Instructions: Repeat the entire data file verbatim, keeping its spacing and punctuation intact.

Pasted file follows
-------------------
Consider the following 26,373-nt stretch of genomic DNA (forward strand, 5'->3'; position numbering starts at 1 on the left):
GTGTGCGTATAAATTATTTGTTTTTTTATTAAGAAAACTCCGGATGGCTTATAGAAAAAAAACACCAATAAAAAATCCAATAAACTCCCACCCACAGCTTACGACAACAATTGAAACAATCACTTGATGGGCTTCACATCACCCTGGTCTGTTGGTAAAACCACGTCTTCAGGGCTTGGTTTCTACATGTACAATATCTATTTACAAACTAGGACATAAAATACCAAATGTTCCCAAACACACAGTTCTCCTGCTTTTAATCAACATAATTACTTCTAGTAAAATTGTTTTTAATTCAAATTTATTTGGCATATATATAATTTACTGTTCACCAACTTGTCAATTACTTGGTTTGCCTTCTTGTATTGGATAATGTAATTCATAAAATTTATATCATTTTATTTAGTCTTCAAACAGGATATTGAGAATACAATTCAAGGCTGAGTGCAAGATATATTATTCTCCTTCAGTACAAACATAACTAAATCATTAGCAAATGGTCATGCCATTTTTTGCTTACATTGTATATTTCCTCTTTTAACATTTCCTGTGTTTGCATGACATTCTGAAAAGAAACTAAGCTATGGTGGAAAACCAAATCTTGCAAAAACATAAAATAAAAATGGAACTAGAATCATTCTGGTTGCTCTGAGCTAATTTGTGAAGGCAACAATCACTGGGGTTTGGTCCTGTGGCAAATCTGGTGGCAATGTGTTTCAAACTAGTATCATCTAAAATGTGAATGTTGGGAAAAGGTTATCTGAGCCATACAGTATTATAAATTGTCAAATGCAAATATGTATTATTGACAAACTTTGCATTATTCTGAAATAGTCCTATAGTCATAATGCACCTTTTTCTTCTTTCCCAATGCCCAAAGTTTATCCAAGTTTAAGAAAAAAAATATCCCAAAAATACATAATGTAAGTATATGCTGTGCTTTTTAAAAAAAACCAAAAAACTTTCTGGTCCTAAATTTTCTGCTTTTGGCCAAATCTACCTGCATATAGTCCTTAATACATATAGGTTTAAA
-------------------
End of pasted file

Consider the following 26,373-nt stretch of genomic DNA (forward strand, 5'->3'; position numbering starts at 1 on the left):
GTGTGCGTATAAATTATTTGTTTTTTTATTAAGAAAACTCCGGATGGCTTATAGAAAAAAAACACCAATAAAAAATCCAATAAACTCCCACCCACAGCTTACGACAACAATTGAAACAATCACTTGATGGGCTTCACATCACCCTGGTCTGTTGGTAAAACCACGTCTTCAGGGCTTGGTTTCTACATGTACAATATCTATTTACAAACTAGGACATAAAATACCAAATGTTCCCAAACACACAGTTCTCCTGCTTTTAATCAACATAATTACTTCTAGTAAAATTGTTTTTAATTCAAATTTATTTGGCATATATATAATTTACTGTTCACCAACTTGTCAATTACTTGGTTTGCCTTCTTGTATTGGATAATGTAATTCATAAAATTTATATCATTTTATTTAGTCTTCAAACAGGATATTGAGAATACAATTCAAGGCTGAGTGCAAGATATATTATTCTCCTTCAGTACAAACATAACTAAATCATTAGCAAATGGTCATGCCATTTTTTGCTTACATTGTATATTTCCTCTTTTAACATTTCCTGTGTTTGCATGACATTCTGAAAAGAAACTAAGCTATGGTGGAAAACCAAATCTTGCAAAAACATAAAATAAAAATGGAACTAGAATCATTCTGGTTGCTCTGAGCTAATTTGTGAAGGCAACAATCACTGGGGTTTGGTCCTGTGGCAAATCTGGTGGCAATGTGTTTCAAACTAGTATCATCTAAAATGTGAATGTTGGGAAAAGGTTATCTGAGCCATACAGTATTATAAATTGTCAAATGCAAATATGTATTATTGACAAACTTTGCATTATTCTGAAATAGTCCTATAGTCATAATGCACCTTTTTCTTCTTTCCCAATGCCCAAAGTTTATCCAAGTTTAAGAAAAAAAATATCCCAAAAATACATAATGTAAGTATATGCTGTGCTTTTTAAAAAAAACCAAAAAACTTTCTGGTCCTAAATTTTCTGCTTTTGGCCAAATCTACCTGCATATAGTCCTTAATACATATAGGTTTAAA